As of April 6, UK listed companies, large asset owners, LLPs and large private companies are required by law to report on how climate change impacts their business, and vice versa, in line with Task Force on Climate-related Financial Disclosures (TCFD) recommendations. Our research shows that the majority are not ready, say sustainability experts Eleanor King and Laura Brankin.
The global movement towards mandatory climate-related financial disclosures is picking up pace, especially in the UK, although research conducted last year by AECOM on behalf of the Department for Business, Energy & Industrial Strategy (BEIS) suggests that the majority of businesses required to comply are not fully prepared.
The new regulations and what they mean for UK businesses
In June last year, the G7 nations made a commitment that climate related information should align to Task Force on Climate-related Financial Disclosures (TCFD) recommendations.
TCFD recommendations are widely viewed as the gold standard for disclosure across the globe. They are designed to allow organisations to report consistent information to stakeholders and investors that is useful for decision-making. This information can include an organisation’s exposure to transition and physical climate risks as well as their strategy to both mitigate these risks and harness opportunities to decarbonise. The TCFD recommendations encourage organisations to fully embed climate risk into the way they do business, placing as much importance on effective governance, leadership commitment and financial risk management as other aspects such as collecting data and setting targets on greenhouse gas (GHG) emissions.
In the UK, disclosing on TCFD is already a legal requirement for many organisations, including banks, building societies and Financial Conduct Authority (FCA) premium listed companies. On April 6 however, the Department for Business, Energy & Industrial Strategy (BEIS) extended this to all UK listed companies, large asset owners, Limited Liability Partnerships (LLPs), and large private companies (defined as those with more than 500 employees and a turnover of more than £500m).
To be fully aligned, companies must include climate-related information in mainstream annual financial filings, (the location is slightly different for LLPs) for accounting periods starting on or after April 6. Eventually, the government will extend the TCFD-aligned reporting requirement to all UK companies by 2025.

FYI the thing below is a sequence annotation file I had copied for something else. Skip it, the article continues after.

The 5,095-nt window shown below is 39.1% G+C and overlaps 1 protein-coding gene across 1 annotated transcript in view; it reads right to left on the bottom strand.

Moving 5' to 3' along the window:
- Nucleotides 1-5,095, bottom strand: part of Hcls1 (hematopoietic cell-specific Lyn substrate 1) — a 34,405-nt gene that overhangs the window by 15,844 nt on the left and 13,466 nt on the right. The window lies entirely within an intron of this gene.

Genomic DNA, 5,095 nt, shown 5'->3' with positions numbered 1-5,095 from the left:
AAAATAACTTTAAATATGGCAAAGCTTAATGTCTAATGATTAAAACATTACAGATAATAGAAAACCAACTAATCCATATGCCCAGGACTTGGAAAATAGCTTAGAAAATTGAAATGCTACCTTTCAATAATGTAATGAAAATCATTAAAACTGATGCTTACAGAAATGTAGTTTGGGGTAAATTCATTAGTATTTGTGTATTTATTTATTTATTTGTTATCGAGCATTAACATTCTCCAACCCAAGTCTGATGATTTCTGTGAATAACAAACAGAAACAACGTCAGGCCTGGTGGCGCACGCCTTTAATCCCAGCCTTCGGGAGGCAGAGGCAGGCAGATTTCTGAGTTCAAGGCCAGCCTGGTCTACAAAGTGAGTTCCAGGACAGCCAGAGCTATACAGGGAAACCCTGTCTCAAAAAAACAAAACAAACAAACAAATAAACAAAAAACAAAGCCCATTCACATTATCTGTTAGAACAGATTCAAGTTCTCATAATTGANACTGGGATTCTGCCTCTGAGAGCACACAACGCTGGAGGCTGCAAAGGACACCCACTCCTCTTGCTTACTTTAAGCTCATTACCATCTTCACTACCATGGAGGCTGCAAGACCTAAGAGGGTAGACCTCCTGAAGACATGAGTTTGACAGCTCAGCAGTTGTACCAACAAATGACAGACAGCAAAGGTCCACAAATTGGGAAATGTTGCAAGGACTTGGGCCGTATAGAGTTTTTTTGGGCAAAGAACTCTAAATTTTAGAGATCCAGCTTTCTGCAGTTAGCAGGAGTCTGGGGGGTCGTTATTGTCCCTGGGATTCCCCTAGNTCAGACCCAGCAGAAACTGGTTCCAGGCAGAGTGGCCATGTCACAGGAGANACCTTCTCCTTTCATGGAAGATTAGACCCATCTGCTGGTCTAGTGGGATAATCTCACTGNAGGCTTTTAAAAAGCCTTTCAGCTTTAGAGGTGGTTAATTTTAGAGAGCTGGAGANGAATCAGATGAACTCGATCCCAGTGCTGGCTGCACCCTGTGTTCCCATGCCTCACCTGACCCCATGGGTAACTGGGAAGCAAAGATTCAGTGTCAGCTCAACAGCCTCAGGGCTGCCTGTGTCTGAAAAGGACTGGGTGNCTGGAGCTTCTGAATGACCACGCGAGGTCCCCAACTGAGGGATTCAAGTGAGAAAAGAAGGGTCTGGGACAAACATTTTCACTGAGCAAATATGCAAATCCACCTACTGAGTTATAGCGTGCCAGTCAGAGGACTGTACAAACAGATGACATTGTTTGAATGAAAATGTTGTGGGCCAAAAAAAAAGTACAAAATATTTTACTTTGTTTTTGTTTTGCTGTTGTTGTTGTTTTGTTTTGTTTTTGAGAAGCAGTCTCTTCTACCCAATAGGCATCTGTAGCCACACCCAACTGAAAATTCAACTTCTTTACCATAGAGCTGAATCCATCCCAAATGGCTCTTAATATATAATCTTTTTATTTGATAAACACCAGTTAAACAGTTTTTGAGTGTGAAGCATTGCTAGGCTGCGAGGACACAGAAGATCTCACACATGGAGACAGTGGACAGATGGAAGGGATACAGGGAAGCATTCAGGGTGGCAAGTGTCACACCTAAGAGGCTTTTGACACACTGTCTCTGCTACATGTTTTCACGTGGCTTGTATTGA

How ready are UK businesses?
In March 2021, we conducted an assessment of climate-related reporting by large private UK registered companies on behalf of BEIS. The research revealed that only 27 per cent of the 150 companies assessed had a ‘reasonable’ or ‘strong’ alignment with TCFD recommendations in their disclosures. In contrast, 56 per cent had little or no disclosure on climate-related matters.
This level of reporting is mirrored elsewhere. According to the Financial Stability Board’s annual status report, an average of just one in three global companies reviewed disclosed climate-related information aligned with TCFD recommendations (although the report does note an acceleration between 2019-20 of nine per cent, “consistent with global momentum”).
Moreover, ‘TCFD’ as a keyword search was only found in the disclosures of eight companies in our research indicating that disclosure explicitly linked to TCFD is uncommon amongst UK Limited companies (or parent companies reporting on their behalf).
We also found that larger companies (by turnover) are disclosing information that is better aligned with TCFD recommendations than smaller companies. Our research also suggests that those companies with a dedicated Sustainability or ESG team have a higher quality of disclosure.
In general, stronger disclosure was identified in the TCFD pillars of ‘Governance’ and ‘Metrics and Targets’ rather than for the TCFD pillars of ‘Strategy’ and ‘Risk Assessment’, suggesting that the forward-looking, future perspective of TCFD as well as embedding climate risk into business strategy and financial risk appraisals may be less mature.
Drivers and barriers
Following our assessment of the quantity and quality of disclosures amongst the 150 companies included in the survey, we then interviewed 38 companies from a range of sectors for further clarity and granularity on the drivers behind the disclosures, the recognised benefits, and barriers experienced.
Several common barriers to corporate climate reporting were raised regardless of size, sector or maturity of reporting: lack of time and resources; costs associated with disclosure; data collection issues; and insufficient internal expertise or knowledge. The government’s recently published non-binding guidance is welcome, however the extent of unreadiness highlighted in our research suggests that many companies will struggle to overcome these barriers without significant organisational change, external support, and learning from others.
Furthermore, ‘requests from stakeholders and investors’ and ‘a regulatory requirement’ were identified as two of the four most common drivers for companies to be reporting. The latter will only increase in importance as governments across the world start to mandate. However, companies who view the mandatory requirements as simply an annual report-writing exercise will be missing the point. Companies should view these new requirements as an opportunity to understand the benefits of incorporating climate into financial risk management and business plans, and to show stakeholders and investors that these risks are taken seriously.
About the authors
With thanks to AECOM Editors for allowing us to share and celebrate the articles & blogs from various leaders and employees